Services have had to make big changes to thrive in the last two years. Photo: Hailey Otten/Fulcrum
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Commissioners provide details of their services’ returns

The student services for the University of Ottawa’s student body have had a turbulent past two years due to a student union transition in 2019, and then a global pandemic shifting everyone online for the 2020-21 academic year. 

Student services have had to shut down their in-person events, with volunteers and coordinators alike scrambling to adjust to new, unfamiliar circumstances. However, with a new hybrid semester under wraps, several services are returning and prepared to accommodate the student community.

Starting from square one

The Centre for Students with Disabilities (CSD) is a relatively new service, only properly opening in 2019 when Willow Robinson, the current coordinator and then-volunteer coordinator was left in charge: before, she said, they only existed in name.

“We had absolutely nothing. People were coming to us being like ‘I volunteered with you’ and I had no information of if they [did] actually volunteer with us,” said Robinson. “I [couldn’t] find any paperwork, it’s like the previous person just took all of our stuff and then decided to shred it. There was nothing.”

She went on to describe how her priority was rebuilding the CSD’s reputation, which came with difficulties due to the issues of the student federation at the time. Robinson also relied on online comments for help.

“One of the things I didn’t know was that our accessibility policy for the entirety of [the] Student Federation of the University of Ottawa (SFUO) wasn’t written by a disabled person,” she said. “It shouldn’t have come as a shock to me because the CSD wasn’t run by a disabled person in the first place, so how could they have possibly thought to even consult with a disabled person for their disability policy?”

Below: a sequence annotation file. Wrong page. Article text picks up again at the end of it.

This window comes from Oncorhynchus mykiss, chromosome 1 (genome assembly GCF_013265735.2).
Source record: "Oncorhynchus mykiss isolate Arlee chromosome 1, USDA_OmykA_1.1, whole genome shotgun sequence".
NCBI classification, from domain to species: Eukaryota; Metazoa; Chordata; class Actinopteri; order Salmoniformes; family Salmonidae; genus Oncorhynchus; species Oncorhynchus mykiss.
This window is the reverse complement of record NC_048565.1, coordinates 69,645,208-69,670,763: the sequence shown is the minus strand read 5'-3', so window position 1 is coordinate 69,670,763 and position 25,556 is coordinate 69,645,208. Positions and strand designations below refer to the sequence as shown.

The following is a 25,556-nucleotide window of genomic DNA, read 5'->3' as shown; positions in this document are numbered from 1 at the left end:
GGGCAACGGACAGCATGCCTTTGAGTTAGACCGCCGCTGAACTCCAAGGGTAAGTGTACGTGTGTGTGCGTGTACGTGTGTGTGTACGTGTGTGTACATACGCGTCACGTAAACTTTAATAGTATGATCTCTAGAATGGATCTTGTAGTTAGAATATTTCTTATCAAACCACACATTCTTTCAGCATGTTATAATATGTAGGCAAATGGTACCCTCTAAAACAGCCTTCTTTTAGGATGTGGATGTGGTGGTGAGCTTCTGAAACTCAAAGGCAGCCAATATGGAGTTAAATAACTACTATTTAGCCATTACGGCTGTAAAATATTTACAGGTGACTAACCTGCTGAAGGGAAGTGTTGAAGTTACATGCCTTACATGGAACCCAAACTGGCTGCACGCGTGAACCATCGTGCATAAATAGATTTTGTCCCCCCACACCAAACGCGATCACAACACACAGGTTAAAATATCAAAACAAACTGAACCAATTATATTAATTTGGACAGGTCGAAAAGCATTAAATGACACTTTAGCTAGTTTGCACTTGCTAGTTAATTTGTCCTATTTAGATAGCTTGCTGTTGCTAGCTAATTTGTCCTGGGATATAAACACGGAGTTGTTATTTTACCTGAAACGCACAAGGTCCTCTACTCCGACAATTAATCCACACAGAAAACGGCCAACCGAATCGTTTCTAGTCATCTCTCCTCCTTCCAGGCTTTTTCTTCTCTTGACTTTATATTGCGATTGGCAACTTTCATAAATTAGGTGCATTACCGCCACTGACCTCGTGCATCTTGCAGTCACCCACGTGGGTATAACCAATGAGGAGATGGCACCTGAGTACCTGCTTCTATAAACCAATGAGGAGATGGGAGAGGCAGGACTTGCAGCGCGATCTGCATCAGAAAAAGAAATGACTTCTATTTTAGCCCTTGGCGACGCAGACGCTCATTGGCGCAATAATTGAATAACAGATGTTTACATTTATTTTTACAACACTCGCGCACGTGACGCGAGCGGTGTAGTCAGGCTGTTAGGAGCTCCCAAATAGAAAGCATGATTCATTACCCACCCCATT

Online access only

Fortunately, many services, such as the CSD, were already prepared for the sudden transition to online-only, as that’s where they started in 2019 when they came to formation.

“We’ve done fantastically over the virtual semester,” said Robinson. “The thing is, with people who have disabilities, especially mobility disabilities, [we] don’t show up during the winter semester. But what I can do is ensure that people who can show up still have that kind of community base.”

“As a disabled person, I saw [the pandemic] coming from a mile away when people started getting sick a lot. Then I went, ‘okay, let’s move all of our minimal stuff online and then on top of that, let’s look at some stuff that’s new that we can do online’ to support people.”

The Pride Centre was also prepared for the online transition, as they had already established several social media sites for patrons, such as an ongoing Facebook page and Discord server.

“On a positive note, [COVID-19] did force us to consider accessibility and online spaces as a platform to grow our services,” said Matthew Bromley, coordinator of the Pride Centre. “It’s been a really big boom for us because, for the Pride Centre, one of the things that our community needs is safe spaces, of course.”